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The recent success of checkpoint blockers to treat cancer has demonstrated that the immune system is a critical player in the war against cancer. Historically, anticancer therapeutics have been tested in syngeneic mouse models (with a fully murine immune system) or in immunodeficient mice that allow the engraftment of human xenografts. Animal models with functioning human immune systems are critically needed to more accurately recapitulate the complexity of the human tumor microenvironment. Such models are integral to better predict tumor responses to both immunomodulatory agents and directly antineoplastic therapies. In this regard, the development of humanized models is a promising, novel strategy that offers the possibility of testing checkpoint blockers' capacity and their combination with other antitumor drugs. In this review, we discuss the strengths and weaknesses of the available animal models regarding their capacity to evaluate checkpoint blockers and checkpoint blocker-based combination immunotherapy.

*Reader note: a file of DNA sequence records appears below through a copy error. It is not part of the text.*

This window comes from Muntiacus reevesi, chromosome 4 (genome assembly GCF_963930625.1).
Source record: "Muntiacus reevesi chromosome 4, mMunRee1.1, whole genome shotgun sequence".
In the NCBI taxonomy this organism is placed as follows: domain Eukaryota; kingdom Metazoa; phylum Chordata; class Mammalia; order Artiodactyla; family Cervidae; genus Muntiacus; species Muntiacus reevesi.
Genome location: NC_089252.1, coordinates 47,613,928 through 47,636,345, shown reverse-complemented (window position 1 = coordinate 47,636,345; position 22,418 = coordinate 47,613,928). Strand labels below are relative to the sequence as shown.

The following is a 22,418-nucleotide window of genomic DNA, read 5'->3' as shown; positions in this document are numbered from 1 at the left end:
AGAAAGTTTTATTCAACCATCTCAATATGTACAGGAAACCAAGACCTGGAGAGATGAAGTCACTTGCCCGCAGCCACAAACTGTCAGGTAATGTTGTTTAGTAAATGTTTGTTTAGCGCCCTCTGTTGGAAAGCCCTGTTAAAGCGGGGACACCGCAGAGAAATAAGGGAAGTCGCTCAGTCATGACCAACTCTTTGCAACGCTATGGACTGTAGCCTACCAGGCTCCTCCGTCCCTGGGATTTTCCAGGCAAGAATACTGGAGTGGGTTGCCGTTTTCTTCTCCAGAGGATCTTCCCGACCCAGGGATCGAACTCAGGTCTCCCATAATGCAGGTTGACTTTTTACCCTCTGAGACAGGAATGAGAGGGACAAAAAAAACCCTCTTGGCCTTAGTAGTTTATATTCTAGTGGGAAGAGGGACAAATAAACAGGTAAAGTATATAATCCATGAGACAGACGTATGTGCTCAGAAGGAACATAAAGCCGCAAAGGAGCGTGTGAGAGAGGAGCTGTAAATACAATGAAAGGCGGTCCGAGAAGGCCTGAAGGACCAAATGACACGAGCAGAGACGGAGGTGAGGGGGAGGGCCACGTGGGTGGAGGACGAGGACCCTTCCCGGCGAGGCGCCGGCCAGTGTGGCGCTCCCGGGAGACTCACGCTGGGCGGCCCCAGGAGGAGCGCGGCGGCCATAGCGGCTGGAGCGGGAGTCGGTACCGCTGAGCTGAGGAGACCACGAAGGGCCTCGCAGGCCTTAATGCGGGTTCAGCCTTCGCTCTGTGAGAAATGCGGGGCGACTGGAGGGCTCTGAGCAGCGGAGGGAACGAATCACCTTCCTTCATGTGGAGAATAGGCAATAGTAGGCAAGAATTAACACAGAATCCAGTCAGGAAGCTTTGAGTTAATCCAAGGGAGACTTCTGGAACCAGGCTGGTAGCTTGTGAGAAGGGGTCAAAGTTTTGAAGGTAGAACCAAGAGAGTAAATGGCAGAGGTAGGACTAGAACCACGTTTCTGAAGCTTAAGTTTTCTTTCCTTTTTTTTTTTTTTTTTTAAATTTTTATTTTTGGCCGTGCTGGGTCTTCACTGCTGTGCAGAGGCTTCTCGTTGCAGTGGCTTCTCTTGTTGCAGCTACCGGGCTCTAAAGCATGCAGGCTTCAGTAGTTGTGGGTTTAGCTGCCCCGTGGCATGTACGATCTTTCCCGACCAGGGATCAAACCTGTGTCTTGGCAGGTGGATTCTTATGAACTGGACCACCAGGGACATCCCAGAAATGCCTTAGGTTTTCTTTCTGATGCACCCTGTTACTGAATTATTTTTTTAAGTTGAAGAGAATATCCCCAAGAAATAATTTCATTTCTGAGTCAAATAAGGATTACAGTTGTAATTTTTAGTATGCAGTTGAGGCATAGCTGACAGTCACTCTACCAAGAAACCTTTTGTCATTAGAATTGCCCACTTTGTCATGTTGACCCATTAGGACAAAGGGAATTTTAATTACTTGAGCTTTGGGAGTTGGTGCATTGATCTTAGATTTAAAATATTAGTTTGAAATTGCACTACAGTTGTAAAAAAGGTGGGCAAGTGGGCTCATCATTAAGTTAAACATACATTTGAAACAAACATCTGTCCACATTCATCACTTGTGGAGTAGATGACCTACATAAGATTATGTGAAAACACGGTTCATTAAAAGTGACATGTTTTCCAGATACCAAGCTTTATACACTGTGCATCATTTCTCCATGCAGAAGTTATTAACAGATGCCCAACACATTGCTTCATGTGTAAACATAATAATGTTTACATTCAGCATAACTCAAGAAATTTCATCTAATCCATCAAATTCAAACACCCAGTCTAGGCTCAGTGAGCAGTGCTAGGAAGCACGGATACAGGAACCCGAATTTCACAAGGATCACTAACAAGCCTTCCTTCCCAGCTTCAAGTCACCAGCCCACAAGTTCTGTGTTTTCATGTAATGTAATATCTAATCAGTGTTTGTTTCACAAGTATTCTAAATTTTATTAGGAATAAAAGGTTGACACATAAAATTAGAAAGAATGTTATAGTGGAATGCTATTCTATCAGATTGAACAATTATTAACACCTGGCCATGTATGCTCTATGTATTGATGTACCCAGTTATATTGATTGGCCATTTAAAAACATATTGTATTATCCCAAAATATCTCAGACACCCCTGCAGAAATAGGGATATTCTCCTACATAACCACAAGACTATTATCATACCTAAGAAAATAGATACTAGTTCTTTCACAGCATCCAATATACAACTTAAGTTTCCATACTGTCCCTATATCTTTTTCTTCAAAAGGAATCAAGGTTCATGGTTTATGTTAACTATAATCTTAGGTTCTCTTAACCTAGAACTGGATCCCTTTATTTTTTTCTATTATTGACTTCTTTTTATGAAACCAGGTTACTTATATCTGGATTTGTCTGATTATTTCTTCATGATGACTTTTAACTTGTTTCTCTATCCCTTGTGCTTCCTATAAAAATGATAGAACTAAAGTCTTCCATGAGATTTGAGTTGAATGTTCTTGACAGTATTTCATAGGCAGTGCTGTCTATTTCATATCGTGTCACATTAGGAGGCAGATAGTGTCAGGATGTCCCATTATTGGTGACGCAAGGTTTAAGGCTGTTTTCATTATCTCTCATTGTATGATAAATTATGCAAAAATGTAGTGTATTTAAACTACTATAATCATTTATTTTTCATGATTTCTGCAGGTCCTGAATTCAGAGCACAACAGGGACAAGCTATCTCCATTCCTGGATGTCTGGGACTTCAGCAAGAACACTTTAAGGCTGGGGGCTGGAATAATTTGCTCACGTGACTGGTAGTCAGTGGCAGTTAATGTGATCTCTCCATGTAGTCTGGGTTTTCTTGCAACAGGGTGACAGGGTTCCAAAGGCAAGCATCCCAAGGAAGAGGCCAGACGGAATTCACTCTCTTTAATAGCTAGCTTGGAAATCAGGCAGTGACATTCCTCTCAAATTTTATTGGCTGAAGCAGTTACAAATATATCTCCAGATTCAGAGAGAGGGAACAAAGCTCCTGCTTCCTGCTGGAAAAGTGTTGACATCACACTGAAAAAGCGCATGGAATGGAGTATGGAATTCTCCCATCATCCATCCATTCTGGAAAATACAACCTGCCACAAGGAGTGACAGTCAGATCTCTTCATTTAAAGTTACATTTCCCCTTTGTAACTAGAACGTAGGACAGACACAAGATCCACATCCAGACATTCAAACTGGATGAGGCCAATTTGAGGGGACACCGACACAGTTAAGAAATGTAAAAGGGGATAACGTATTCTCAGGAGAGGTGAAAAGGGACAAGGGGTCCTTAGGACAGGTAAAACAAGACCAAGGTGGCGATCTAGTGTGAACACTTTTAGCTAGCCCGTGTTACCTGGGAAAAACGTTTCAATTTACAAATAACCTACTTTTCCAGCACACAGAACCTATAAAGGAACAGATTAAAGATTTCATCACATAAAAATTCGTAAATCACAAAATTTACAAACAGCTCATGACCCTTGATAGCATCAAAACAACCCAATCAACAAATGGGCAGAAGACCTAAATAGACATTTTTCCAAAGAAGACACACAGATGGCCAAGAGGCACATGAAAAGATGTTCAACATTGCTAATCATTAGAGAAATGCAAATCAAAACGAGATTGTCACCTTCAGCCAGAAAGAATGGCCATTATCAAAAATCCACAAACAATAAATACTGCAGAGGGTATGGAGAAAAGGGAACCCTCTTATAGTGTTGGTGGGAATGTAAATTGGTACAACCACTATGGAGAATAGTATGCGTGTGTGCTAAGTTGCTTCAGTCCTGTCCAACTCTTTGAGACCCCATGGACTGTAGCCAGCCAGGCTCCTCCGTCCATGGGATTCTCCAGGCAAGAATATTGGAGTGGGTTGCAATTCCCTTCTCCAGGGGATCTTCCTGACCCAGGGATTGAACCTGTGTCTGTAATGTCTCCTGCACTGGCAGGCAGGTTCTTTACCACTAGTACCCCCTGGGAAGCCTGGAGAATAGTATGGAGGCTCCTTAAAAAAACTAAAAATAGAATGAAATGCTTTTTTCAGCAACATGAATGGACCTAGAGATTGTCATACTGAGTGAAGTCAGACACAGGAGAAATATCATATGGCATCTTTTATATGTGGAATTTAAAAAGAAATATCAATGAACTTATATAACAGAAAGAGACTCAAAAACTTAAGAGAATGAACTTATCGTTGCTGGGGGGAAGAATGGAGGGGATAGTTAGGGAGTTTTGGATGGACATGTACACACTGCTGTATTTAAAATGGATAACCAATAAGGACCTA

Original publication




Journal article


Annals of oncology : official journal of the European Society for Medical Oncology

Publication Date





1190 - 1198


Department of Immunobiology, Yale University School of Medicine, New Haven


Animals, Humans, Mice, Neoplasms, Disease Models, Animal, Cell Cycle Proteins, Antibodies, Monoclonal, Immunotherapy, Tumor Microenvironment